Bankruptcy Lawyer Vernal Utah

Bankruptcy Attorney Vernal Utah

Personal Bankruptcy Lawyer Near Vernal Utah

Ascent Law LLC (801) 676-5506 Free Consultation

Bankruptcy Attorney Vernal Utah
Bankruptcy Attorney Vernal Utah

What Happens to Home Equity in Bankruptcy?

In bankruptcy, if you own a home, you may wonder what happens to your home equity loan or primary mortgage. Generally, bankruptcy wipes out the mortgage loan but leaves the lien on the home. This can have a dramatic effect on the value of your home. The good news is that there are ways to protect your home equity.

Chapter 7 bankruptcy wipes out the mortgage loan but does not wipe out the lien

A lien is an interest in property that a creditor has that guarantees the debt. It lasts until the debtor pays off the loan in full. In most cases, a lien is voluntary but in some states, it can be involuntary. If a lien is involuntary, the creditor placed it without the borrower’s consent.

A Chapter 7 bankruptcy does not wipe out a lien on home equity but does eliminate a mortgage loan. The amount of debt that can be discharged depends on the state. In some states, you can choose your own exemption list and choose how much of your property is exempt. This is useful if you don’t want to give up your home in foreclosure.

If you have a HELOC, you can use it to pay off some debt. Since it’s not secured against the primary mortgage, your home value will probably increase or stay stable. Therefore, a Chapter 13 filing may help you repay a portion of your HELOC debt, and the rest of your debt will be discharged once the case is resolved.

Chapter 13 bankruptcy can protect your equity in a flexible way

If you owe money on your home but are unable to make the payments, you may qualify for protection with a chapter 13 bankruptcy. This type of bankruptcy allows you to strip your lien on your home. To qualify for this type of protection, the lien must be wholly unsecured, meaning that the proceeds from the sale of your home would not be enough to cover all or part of the lien.

When you file a Chapter 13 bankruptcy, you must dedicate a portion of your disposable income toward paying back your debt, while also paying off your other debts. The repayment plan generally lasts between three and five years. Once the repayment plan has been completed, any unsecured debt that remains will be discharged. This includes child support and student loans.

Exemptions for real estate used as a home in bankruptcy

In bankruptcy, certain properties can be excluded. These properties include those with liens. As long as the property is used as a home, it is exempt. However, if you have a mortgage on it, you can only be exempted up to $5,000. The rest of the property will be dealt with in your bankruptcy case.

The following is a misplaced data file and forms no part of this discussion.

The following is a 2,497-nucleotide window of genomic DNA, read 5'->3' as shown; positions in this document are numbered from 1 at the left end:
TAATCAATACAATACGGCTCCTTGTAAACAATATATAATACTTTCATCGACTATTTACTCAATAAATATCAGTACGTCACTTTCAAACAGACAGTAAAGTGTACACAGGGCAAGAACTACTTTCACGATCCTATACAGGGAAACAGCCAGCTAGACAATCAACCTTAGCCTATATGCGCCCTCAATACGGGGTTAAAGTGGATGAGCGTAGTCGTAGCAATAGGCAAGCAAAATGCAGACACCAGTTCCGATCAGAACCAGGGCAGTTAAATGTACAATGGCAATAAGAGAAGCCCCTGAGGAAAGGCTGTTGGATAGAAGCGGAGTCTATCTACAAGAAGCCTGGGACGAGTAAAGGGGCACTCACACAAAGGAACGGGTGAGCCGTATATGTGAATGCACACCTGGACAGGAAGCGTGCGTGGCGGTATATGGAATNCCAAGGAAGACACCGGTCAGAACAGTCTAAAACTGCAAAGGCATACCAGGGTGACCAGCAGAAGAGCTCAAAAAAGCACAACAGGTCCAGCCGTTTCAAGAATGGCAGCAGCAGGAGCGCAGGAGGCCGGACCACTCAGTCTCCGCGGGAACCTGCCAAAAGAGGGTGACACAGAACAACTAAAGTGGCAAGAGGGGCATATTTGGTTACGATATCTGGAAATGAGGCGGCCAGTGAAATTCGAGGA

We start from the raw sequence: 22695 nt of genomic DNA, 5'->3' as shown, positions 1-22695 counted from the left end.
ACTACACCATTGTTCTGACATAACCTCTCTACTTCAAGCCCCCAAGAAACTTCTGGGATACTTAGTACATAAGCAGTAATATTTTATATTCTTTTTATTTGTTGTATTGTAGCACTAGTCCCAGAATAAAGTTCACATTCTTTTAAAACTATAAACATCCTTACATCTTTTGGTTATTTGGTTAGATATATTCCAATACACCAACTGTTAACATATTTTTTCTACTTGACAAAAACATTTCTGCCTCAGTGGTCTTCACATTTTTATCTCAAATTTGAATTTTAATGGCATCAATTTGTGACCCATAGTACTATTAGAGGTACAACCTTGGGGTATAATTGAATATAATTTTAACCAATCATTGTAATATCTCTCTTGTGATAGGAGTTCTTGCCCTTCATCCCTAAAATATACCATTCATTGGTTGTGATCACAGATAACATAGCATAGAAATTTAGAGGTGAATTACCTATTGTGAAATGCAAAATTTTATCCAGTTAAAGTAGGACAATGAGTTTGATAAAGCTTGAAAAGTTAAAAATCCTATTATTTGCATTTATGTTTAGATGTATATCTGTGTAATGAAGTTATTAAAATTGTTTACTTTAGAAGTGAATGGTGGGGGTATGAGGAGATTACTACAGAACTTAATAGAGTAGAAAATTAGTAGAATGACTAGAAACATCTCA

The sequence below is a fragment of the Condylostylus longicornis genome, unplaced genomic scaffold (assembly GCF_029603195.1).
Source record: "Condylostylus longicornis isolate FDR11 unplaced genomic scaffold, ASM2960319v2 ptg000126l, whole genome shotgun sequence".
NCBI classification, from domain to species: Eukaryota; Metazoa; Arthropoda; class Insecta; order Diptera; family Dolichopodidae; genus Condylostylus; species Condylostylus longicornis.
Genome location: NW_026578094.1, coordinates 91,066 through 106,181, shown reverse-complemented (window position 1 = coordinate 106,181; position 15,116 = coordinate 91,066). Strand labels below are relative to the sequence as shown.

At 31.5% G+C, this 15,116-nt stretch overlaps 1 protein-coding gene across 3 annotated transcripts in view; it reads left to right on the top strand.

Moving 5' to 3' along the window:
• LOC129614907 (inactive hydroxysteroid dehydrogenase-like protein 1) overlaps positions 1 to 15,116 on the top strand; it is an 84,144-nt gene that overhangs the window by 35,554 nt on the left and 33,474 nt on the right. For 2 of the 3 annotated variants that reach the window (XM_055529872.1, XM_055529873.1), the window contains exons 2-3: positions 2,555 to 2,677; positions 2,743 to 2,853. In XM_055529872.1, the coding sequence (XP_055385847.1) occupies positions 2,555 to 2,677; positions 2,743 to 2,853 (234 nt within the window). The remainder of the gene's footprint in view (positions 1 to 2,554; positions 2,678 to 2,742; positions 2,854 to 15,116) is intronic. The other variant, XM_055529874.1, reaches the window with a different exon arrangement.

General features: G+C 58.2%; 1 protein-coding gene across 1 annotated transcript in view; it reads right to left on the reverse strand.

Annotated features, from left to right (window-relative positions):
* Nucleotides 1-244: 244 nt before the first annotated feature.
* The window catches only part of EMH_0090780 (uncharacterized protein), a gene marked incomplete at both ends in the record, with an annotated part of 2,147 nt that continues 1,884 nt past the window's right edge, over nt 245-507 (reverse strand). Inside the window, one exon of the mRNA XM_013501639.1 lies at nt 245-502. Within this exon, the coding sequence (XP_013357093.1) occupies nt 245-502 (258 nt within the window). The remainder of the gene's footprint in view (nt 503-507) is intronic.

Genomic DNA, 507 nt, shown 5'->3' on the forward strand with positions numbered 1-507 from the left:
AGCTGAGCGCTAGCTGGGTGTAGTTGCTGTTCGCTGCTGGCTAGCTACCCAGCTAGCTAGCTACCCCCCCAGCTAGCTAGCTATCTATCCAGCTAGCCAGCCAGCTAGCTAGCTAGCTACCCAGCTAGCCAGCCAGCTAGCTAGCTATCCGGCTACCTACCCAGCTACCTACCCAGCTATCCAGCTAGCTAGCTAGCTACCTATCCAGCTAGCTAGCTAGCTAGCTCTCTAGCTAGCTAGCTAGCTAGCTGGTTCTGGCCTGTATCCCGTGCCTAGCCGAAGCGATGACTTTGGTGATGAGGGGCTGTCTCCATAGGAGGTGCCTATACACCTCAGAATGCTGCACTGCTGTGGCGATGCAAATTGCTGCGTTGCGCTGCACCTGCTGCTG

You can also keep other property that is essential to your livelihood. This can include your car and tools, a computer, and necessary medical supplies. Similarly, your house, furnishings, appliances, and household goods may also be exempt. Other items that can be exempted include artwork and musical instruments. These items do not have to be valuable in order to be exempted, but they should be valuable enough to be resold.

However, the extent to which you can keep certain types of property in bankruptcy may vary greatly from state to state. The level of exemptions depends on where you live, but federal laws generally allow a lump-sum property exemption.

If you have any questions, you can get a free consultation with Ascent Law LLC:

Ascent Law LLC:
8833 South Redwood RoadSuite C
West Jordan, UT 84088
(801) 676-5506

When you need a Divorce Lawyer, contact this law firm:

Michael R. Anderson, JD

Ascent Law LLC
8833 S. Redwood Road, Suite C
West Jordan, Utah
84088 United States

Telephone: (801) 676-5506
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Vernal, Utah

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Vernal, Utah
East entrance of Vernal (2012)

East entrance of Vernal (2012)
Location within Uintah County and Utah

Location within Uintah County and Utah
Coordinates: 40°27′17″N 109°32′8″WCoordinates40°27′17″N 109°32′8″W
Country United States
State Utah
County Uintah
Settled 1876
Named for Vernal

 • Mayor Doug Hammond
as of January 2018[1]

 • Total 4.62 sq mi (11.97 km2)
 • Land 4.62 sq mi (11.97 km2)
 • Water 0.00 sq mi (0.00 km2)

5,328 ft (1,624 m)

 • Total 9,089
 • Estimate 

 • Density 2,258.33/sq mi (871.95/km2)
Time zone UTC−7 (Mountain (MST))
 • Summer (DST) UTC−6 (MDT)
ZIP codes
Area code 435
FIPS code 49-80090[4]
GNIS feature ID 1433885[5]

Vernal, the county seat and largest city in Uintah County is in northeastern Utah, approximately 175 miles (280 km) east of Salt Lake City and 20 miles (32 km) west of the Colorado border.[6] As of the 2010 census, the city population was 9,089. The population has since grown to 10,370 as of the 2018 population estimate.[7]

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